What is Shio Koji?
Shio koji is an extremely amazing Japanese ingredient that I’ve read/heard of quite some time ago but only managed to get my hands on it one month ago. It can be used in marinades and in pickling agents, but so far I’ve been using it marinate, tenderise and enhance the umami flavours in food. It is made with rice koji that has been inoculated with strains of beneficial mould called Aspergillus Oryzae. If you are residing in Singapore, you can get it from Japanese supermarkets (such as Don Don Donki or Mediya). If you want to read more or make your own, you can give this recipe at Serious Eats a try.
I’ve used shio koji in pork collar (made into super delicious Garlic Butter Pork – recipe here!) and in beef steaks. I absolutely love how the tender the pork collar becomes. However, in beef steaks, we found that shio koji overpowered the natural steak flavours (as we like our steaks with just salt and a little freshly cracked black pepper). It also resulted in the steaks to burn more easily (even though I had wiped the steaks as much as possible before cooking them). If you have any tips on using shio koji in beef steaks, please let me know!
How to Use Shio Koji
For today’s recipe I experimented the shio koji on saba fish. I bought the frozen saba fish fillet online – 1/2 saba fish is just the right portion for 2 persons. The rule of thumb is to use about 10% of shio koji of the meat/seafood/vegetables’ weight – as a little goes a long way. So what I did was to place the saba fish in the ziploc bag, weigh it, then add in the amount of shio koji required. Then let time do the rest of the work. I took the easy way out and oven-grilled the saba fish so clean-up is minimal. But make sure you “air” (leave the oven door ajar) the oven overnight so that the smell of the fish doesn’t linger. If you do not have an oven, I’m sure air fryer or even pan-frying works well.
Overall, this is an incredibly easy recipe to put together and the saba fish is tender and so flavourful. Served with rice and a spinach, wakame and tofu miso soup, it’s a simple yet comforting meal. Will definitely be making this often and also trying shio koji on other types of fish fillets!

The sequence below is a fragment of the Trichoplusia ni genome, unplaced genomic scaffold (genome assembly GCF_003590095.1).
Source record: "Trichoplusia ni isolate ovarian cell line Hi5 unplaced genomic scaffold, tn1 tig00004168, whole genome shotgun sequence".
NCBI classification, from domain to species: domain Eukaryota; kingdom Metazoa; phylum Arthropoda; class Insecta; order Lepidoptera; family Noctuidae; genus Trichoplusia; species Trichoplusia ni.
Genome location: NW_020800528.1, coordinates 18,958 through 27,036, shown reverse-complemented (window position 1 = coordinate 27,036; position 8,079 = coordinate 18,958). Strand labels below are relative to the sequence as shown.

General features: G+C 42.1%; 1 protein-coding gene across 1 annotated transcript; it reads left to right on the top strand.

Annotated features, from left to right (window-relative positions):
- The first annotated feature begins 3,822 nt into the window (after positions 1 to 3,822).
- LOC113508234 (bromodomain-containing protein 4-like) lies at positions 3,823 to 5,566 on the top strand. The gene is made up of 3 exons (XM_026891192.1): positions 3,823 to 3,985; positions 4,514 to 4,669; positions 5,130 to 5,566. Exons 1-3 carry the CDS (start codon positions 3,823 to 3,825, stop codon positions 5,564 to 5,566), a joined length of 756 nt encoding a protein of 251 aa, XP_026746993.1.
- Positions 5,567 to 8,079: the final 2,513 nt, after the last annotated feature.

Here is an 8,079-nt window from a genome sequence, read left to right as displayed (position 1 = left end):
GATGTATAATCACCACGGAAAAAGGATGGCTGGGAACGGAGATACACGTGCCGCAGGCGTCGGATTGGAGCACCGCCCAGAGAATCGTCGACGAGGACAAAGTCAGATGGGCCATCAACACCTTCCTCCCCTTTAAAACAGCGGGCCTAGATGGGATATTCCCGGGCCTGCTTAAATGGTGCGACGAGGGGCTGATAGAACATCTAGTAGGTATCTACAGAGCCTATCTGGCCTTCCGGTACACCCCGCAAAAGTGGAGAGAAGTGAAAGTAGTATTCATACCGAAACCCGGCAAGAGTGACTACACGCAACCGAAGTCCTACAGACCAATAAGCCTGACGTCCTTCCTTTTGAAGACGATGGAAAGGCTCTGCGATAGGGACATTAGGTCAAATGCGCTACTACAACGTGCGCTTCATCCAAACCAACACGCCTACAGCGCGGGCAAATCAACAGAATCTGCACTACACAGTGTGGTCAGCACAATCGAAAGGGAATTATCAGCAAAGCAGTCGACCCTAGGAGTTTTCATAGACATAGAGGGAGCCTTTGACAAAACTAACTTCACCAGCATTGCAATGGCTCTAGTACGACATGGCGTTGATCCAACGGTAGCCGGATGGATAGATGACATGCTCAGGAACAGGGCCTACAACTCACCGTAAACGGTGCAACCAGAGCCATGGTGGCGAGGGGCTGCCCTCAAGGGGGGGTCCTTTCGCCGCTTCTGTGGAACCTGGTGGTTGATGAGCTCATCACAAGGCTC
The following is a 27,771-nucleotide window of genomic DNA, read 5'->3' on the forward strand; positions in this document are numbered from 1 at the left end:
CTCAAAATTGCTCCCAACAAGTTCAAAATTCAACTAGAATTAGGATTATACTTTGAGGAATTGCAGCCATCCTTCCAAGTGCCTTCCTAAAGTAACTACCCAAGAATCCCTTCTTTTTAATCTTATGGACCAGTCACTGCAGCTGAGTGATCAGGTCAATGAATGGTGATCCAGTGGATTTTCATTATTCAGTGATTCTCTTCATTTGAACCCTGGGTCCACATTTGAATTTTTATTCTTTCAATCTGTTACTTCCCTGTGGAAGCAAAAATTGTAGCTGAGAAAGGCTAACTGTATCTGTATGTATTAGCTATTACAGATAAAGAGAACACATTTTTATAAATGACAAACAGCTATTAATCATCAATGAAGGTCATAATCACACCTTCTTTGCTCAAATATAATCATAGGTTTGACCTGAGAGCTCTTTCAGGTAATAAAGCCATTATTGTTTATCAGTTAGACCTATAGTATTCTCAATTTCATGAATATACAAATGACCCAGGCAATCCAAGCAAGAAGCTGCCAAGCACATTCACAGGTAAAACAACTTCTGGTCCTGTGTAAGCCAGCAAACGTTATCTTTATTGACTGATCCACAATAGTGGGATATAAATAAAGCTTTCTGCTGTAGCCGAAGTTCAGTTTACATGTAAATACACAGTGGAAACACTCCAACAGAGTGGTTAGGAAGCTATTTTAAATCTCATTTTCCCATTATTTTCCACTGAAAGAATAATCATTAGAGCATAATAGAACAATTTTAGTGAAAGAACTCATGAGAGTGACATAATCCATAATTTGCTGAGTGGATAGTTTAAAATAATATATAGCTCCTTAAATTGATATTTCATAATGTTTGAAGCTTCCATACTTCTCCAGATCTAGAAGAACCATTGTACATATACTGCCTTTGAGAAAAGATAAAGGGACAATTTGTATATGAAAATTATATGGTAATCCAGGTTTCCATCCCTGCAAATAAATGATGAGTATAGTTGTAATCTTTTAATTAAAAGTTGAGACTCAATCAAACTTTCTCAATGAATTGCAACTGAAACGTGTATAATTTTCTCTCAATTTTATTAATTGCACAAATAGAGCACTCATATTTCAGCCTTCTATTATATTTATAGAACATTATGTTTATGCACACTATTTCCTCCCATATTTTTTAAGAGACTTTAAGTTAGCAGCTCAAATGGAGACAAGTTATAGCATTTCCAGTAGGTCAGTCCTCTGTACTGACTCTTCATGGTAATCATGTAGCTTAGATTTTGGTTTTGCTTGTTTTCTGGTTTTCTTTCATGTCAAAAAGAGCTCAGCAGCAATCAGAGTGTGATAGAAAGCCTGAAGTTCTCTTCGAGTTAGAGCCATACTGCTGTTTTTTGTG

Oven-Grilled Shio Koji Saba Fish
- ½ saba fish aka mackerel (see Note 1)
- 20 grams shio koji 10% of the fish's weight
The Night Before
- Weigh your saba fish and measure 10% of the fish's weight of shio koji (e.g. 200g saba fish, 20g shio koji)
- If you have the habit of washing your fish, pat dry the saba fish with paper towels .
- Combine the saba fish and shio koji in a ziploc bag. Squeeze the air out of the ziploc bag and ensure the saba fish is coated with the shio koji on both sides. Marinate in the refrigerator overnight.
- Preheat oven to 200°C / 400°F on the fan-forced grill mode. If this function is not available, preheat oven to 215°C / 420°F in a regular oven (or 200°C / 400°F in a fan oven).
- While the oven preheats, remove the saba fish from the ziploc bag and use paper towel to wipe away the shio koji. Line a parchment paper on a tray and place the saba fish on the parchment paper, flesh-side up. Season lightly with salt. Flip the saba fish so that it is skin-side up. Cut some slits on the skin-side of the saba fish, then rub lightly with oil and season lightly with salt.
- Bake for 10 minutes in the upper-third of the oven. If the skin looks like it's burning, shift the saba fish to the lower-third of the oven. Bake for another 5 minutes until the flesh is opaque in colour and flakes away easily.
- The 1/2 saba fish that I bought weighs about 200 grams.
- Do air the oven by leaving the oven door ajar overnight after cooking so that the fish smell doesn't linger in the oven.
- If you have no oven, you can simply air-fry or pan-fry the saba fish.
- If you don't like saba fish, you can replace it with whatever fish fillets you like, but the baking times may have to be adjusted, depending on the thickness of the fish fillets.